But I never get over doing some experiments. such as an http server using the node.js net(tcp) module . Or implementing a primitive RPC library.

While it worked and was fun to develop, I would not want to use it seriously.

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slavius profile image
Slavius

I have developed a threaded TCP server for one project talking proprietary binary protocol. We received an IoT device that could only speak TCP (updating the code to support MQTT deemed too expensive as it was an 8bit ATMEL chip based solution with poor protocol support) and it didn't go very well. It turned out that sometimes the device decided randomly to insert PSH (TCP PUSH) flag to bigger packets that resulted in the TCP server trying to process data with the PSH flag immediately instead of waiting for the remaining split packet. This caused application errors because data was truncated and following packets were missing beginnings. After a week of debugging they could not find the problem let alone fix it so I had to implement higher level virtual packet reassembly in my TCP server to mitigate the issue. Luckily this device was soon replaced by one that speaks certified MQTT...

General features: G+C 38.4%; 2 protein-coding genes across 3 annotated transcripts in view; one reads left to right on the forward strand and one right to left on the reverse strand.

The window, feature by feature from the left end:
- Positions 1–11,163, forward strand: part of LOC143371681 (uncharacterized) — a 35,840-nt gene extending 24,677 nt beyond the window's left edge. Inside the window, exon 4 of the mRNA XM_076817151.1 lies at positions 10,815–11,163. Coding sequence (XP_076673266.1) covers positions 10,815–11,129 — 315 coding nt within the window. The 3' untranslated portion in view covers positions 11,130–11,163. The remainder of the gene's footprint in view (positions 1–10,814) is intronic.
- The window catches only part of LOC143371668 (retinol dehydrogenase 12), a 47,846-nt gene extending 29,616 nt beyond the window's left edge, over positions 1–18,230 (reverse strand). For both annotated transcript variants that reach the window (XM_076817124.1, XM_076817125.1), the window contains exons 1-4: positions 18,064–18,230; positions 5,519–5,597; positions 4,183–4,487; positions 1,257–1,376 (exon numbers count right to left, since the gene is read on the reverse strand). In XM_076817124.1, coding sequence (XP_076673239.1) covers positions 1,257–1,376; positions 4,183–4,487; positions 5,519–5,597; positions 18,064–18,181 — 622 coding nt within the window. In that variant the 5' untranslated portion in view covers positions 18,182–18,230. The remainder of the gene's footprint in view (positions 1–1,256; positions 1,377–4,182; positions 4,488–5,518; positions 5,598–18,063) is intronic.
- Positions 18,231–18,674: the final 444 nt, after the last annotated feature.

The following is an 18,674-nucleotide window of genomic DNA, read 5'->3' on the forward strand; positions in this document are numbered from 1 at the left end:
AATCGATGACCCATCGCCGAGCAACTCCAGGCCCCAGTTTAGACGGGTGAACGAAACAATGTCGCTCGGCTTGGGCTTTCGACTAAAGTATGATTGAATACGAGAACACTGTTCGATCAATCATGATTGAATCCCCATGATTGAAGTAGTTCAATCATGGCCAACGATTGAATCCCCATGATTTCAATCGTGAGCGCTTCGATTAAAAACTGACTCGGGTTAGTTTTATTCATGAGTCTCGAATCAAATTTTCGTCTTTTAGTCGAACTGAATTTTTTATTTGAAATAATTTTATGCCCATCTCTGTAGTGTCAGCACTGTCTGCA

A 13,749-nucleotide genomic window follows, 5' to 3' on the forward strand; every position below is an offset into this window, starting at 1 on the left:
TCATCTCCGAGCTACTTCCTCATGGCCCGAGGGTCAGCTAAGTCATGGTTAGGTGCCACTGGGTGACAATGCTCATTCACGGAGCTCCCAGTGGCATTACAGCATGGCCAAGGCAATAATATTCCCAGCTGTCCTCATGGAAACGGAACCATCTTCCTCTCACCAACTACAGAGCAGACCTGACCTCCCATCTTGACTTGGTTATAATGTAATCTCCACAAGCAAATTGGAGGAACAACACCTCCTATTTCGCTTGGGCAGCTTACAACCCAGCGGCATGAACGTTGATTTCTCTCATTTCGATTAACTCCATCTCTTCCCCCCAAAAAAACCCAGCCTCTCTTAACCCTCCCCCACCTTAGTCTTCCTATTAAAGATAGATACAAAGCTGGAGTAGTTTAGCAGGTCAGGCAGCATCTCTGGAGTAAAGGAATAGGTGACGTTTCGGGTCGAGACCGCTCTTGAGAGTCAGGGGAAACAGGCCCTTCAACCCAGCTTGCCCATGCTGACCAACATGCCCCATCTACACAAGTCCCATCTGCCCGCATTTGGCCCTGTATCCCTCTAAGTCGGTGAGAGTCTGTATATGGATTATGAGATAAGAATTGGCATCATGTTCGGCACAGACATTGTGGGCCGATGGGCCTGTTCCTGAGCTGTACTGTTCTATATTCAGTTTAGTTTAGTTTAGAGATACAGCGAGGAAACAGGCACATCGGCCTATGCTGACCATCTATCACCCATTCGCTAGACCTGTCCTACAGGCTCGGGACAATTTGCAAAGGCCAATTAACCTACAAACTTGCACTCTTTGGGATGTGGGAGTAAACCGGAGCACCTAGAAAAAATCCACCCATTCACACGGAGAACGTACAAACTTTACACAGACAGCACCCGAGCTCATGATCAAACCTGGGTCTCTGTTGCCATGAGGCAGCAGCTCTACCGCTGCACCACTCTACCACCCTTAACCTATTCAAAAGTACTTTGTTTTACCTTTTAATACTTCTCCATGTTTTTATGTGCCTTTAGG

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jkonieczny

I was working on a project that includes a hardware device based on STM32. I had to use bare TCP connection with app written in electron to make communication possible. It was simple protocol based on simple frames with headers describing what is sent.

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DarkWiiPlayer

Nothing big, but several small tools that use UDP, like (abandoned) a linux client for battleye rcon, a simple protocol for controlling LEDs (switched to MQTT instead) and probably more stuff that I can't remember.

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kyorohiro (kiyohiro kawamura)